Q: Do You Have An Agent?
A: Yes, I am repped by Greg Iserson at United Talent Agency. All work-related inquiries should be sent to him:
Q: Where Can I Find Links To Interviews And Press?
A: You can find print interviews and reviews in Cozyjamble News, and video interviews on the Video page.
Q: How Did You Get Started In TV?
A: After a childhood spent devouring every action/adventure TV show, cartoon, and movie I could find, I went to school for Theatre and Screenwriting. I interned at a Film and TV production house my senior year and moved to Los Angeles; after graduation, I spent the next 6 years working as a comedy ghostwriter and entertainment journalist while constantly writing samples, sketch comedy, putting on plays, and joining workshops with other aspiring-writer pals.
It was one of those pals who recommended me to a TV producer he worked with, which opened the door for me. From there, I got called in frequently to pitch and freelance episodes, before finally getting my first staffed job — and things took off from there!
Q: I’m An Aspiring Writer! How Do I Break Into Animation Writing / TV?
A: There are multiple different ways to break in, and no two ways are the same. I broke in after going to college for screenwriting and moving to Los Angeles. A friend of mine was a teacher who got hired from a writing workshop; another was hired off the popularity of her blog! However, there are a few things that helped:
Join writing workshops: Workshops and writing groups are amazing ways to connect to other writers, hone your craft, and help finish that sample. And if you can’t find a group in your area, consider starting one of your own! Your best resource is always the aspiring creatives around you. These are your peers, and the people who will have your back the next time they’re able to recommend a writer for a project.
Always have a writing sample ready to go, and always be working on your next sample: I broke into animation with a sample I finished AN HOUR BEFORE I got the call from a producer asking if I had samples. Part of being a writer is writing. When the call comes, you want to be prepared to send over your best script; that won’t happen unless you start working on it now. Specifically in animation I have found that executives would rather read an original screenplay than a spec (i.e. a screenplay based off an already existing show). So prioritize your own ideas and original pilots!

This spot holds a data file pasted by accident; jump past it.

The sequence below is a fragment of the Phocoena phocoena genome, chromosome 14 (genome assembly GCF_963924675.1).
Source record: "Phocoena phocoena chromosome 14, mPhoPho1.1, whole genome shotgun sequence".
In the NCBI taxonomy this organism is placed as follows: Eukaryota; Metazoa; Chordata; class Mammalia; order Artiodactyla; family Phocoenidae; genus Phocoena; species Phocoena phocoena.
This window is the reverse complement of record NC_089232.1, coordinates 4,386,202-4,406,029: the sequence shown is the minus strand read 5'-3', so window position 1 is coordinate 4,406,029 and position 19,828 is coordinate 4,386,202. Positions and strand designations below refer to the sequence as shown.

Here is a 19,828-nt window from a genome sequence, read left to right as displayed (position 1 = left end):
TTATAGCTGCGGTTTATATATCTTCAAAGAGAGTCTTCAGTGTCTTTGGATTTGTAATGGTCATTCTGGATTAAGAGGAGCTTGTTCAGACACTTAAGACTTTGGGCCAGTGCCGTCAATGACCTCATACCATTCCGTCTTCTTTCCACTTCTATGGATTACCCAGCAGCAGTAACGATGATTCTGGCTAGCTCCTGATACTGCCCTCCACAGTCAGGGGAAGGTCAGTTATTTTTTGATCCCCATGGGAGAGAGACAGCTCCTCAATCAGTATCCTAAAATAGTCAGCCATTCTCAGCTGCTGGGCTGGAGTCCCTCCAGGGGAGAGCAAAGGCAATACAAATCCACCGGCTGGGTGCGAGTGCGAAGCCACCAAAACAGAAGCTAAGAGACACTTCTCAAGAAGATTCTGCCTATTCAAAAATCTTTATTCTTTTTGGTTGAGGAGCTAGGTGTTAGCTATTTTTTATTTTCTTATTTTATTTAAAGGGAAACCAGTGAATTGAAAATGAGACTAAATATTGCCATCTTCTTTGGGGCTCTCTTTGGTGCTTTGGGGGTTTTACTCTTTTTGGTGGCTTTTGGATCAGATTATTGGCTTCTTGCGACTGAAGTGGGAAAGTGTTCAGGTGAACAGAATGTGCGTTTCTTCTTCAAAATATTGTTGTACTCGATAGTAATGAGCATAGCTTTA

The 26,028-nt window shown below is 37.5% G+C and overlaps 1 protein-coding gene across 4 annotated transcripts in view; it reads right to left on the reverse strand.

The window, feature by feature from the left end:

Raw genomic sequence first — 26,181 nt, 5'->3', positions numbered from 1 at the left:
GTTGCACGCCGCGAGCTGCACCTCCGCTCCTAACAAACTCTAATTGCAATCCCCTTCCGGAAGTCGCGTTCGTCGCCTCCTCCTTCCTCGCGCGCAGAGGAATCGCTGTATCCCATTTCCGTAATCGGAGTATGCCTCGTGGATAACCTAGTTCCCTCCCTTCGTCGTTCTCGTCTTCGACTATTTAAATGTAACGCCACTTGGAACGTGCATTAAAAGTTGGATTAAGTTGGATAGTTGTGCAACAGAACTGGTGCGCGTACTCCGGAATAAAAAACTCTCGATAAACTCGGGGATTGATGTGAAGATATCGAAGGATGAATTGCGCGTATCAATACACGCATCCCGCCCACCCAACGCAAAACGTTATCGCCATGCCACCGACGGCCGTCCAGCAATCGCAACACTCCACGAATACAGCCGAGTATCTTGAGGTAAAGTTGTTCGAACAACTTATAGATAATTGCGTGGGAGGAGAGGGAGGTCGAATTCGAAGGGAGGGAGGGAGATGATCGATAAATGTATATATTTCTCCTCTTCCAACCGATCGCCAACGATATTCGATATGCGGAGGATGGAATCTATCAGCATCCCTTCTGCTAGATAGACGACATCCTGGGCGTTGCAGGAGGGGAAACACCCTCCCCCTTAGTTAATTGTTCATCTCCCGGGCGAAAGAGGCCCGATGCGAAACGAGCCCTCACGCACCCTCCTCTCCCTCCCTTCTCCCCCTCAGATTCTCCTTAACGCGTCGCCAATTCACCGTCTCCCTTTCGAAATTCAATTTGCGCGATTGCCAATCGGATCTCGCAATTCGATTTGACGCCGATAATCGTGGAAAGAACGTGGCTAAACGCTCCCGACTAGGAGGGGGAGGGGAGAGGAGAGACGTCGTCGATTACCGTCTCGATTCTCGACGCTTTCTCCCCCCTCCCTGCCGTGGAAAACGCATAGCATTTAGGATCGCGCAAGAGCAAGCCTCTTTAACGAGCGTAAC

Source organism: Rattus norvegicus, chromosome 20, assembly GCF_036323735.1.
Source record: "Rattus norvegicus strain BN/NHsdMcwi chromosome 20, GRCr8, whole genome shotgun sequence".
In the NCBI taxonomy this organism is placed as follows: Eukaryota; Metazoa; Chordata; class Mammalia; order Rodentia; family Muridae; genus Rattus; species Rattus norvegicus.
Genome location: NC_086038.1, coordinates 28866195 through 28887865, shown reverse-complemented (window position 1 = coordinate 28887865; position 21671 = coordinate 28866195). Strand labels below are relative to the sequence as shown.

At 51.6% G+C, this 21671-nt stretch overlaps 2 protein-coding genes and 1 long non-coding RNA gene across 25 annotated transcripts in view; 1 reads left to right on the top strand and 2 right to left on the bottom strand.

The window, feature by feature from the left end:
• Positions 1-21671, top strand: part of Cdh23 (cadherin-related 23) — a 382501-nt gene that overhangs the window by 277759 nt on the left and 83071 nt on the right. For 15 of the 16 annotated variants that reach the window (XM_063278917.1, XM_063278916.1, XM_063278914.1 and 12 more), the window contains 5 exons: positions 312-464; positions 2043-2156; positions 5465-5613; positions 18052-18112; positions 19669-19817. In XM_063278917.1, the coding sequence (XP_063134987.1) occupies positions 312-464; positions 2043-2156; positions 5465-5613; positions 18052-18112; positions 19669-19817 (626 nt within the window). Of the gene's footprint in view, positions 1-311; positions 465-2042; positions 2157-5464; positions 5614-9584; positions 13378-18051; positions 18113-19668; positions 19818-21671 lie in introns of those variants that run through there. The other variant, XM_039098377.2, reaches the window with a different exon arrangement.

Learn the terms and how to format: Half of getting the job is having a sample that LOOKS like a correctly written script! Different TV genres have different rules for format and structure; a three-camera sitcom script is very different than a one-camera drama, or a feature screenplay. Learn the rules and the terminology, and you’ll have a leg up on everyone else.
Apply to fellowships: Many studios run fellowship programs geared towards bringing in new talent, and animation is no exception. Nickelodeon, WB and Disney all have reputable programs that do a good job staffing people on current TV shows.
Once you get the job, meet the artists! When you do finally break in, it’s easy to find yourself spending all your time in the Writers Room. Break that mindset, and go meet the storyboarders, designers and artists on your show! The best animation comes from a place of mutual respect; the most fulfilling collaborations come from being willing to step out of your comfort zone and meet people with skills different than yours.
Q: What Resources Do You Recommend For Aspiring Animation Writers?
A: “The Screenwriter’s Bible” is my go-to book for all formatting questions. I also love Martie Cook’s, “Write To TV: Out Of Your Head And Onto The Screen.” Martie was my TV Writing professor in college, and reading this book is like taking her class: it’s informative, practical, and does a great job breaking down every aspect of TV Writing. If you are in Los Angeles, the Writer’s Guild Of America has a script library where you can check out screenplays, including those from animated TV shows. Reading produced scripts is an EXCELLENT resource: it can teach you what is standard, and you can learn a great deal about good writing by reading and analyzing scripts from successful working writers.
Good luck, and always keep writing!